Howard Megdal of Sports On Earth took a look into the environment in St. Louis and why the fans really are a different breed. The beginning of that article follows. Please take the time to click the link at the bottom and read the rest of the piece at the original site.
On Saturday night in St. Louis, Game 3 of the World Series will begin with the essential definition of the Cardinals largely determined by public opinion. They are a model organization which has produced, as measured by most metrics, oodles of talent. No one is really arguing this.
How Cardinals fans are regarded, though, has become one of the key battles of this postseason. On our site, Will Leitch has battled for them valiantly — but Will is one of them, thus his arguments are rapidly dismissed by many, in the same way no anthropologist would be taken at face value about his own people.
Rany Jazayerli spoke for many on my Twitter feed, anyway, when he wrote this in Grantland: “Believe me, I get it. I understand why Cardinals fans have become as loathed as any supporters in baseball. I’m as tired as anyone of their golly-gee-whiz-we-just-can’t-help-being-great-fans shtick, and I’m as exasperated as anyone that their shtick actually works. Players buy into the Best Fans in Baseball canard so much that they want to play in St. Louis because of it.”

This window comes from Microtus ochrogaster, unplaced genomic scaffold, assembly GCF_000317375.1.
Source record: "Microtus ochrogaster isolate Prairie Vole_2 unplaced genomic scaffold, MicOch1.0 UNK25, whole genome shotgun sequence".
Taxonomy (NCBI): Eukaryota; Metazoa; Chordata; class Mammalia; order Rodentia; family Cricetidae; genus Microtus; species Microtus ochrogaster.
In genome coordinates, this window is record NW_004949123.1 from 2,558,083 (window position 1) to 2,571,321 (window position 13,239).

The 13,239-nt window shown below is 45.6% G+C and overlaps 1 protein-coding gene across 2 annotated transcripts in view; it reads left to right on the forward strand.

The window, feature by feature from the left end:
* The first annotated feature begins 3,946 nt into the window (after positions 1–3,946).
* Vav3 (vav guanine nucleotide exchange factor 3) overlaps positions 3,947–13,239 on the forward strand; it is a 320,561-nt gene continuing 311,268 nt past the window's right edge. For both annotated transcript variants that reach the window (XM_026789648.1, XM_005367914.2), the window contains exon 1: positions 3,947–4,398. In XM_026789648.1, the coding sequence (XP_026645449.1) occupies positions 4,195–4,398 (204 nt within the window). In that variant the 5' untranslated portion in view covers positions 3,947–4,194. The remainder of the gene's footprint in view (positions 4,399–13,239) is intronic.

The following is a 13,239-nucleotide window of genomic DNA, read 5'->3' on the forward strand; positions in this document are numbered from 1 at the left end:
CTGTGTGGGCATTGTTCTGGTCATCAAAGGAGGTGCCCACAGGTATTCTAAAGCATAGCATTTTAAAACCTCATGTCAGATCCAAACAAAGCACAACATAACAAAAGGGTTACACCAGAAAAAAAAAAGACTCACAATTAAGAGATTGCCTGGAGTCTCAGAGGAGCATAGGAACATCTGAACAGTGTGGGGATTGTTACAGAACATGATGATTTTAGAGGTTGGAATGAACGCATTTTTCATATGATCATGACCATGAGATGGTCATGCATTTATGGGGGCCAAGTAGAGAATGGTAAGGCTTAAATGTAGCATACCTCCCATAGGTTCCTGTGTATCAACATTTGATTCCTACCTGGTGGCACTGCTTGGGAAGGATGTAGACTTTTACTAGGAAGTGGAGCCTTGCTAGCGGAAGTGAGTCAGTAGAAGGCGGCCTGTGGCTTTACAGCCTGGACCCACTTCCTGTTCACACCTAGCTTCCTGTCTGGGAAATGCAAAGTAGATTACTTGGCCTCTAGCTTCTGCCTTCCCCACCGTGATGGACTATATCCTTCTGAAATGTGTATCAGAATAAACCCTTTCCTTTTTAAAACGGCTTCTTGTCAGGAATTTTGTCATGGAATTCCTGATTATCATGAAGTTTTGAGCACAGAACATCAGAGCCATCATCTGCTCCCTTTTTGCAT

I’m a really big Rany fan, and at least he put forward an argument. I’ve seen too many people, normally lucid, just declaring that they hate the Cardinals and their fans, and they can’t even say why.
But let’s look at Rany’s case. To accept it, we really have to work hard to separate perception from reality, and I’m just not sure we can. I’ve been to St. Louis several times this year for Sports on Earth, and several times over the past few years as well. The idea that Cardinals fans are different doesn’t seem very odd to me. The Cardinals, to this anecdotal observer, seem to mean more to more people than other teams do in other cities.
Are there great fans everywhere, even among maligned fan bases in Tampa Bay and Miami? There sure are. If a fan maintains what we might call “the Cardinals fan ideal” for a team that makes fans really suffer, is that fan more impressive, individually, than the mass of fans who stick with the Cardinals through thick and slightly less thick? Probably.
I think some people take the idea that St. Louis is a better overall fan experience personally, as some kind of referendum on their own fanaticism about their own team. But it isn’t. We’re trying to get at two key ideas here, “different” and “more,” and both in the aggregate.
Let me tell you how often I am chatted up about the Cardinals in St. Louis: all the time, almost everywhere. I don’t mean once I tell someone what I do for a living. I mean, my shuttle driver from the airport, first thing, asked me if I had “Cardinals fever” last week. When I checked in at the hotel earlier this season and mentioned I’d be returning in October, the woman at the desk said to me, “Better book now, the playoffs are coming here. I hope so, anyway.” Not in a bragging way; just in a matter-of-fact way, that the Cardinals are important, and they are omnipresent.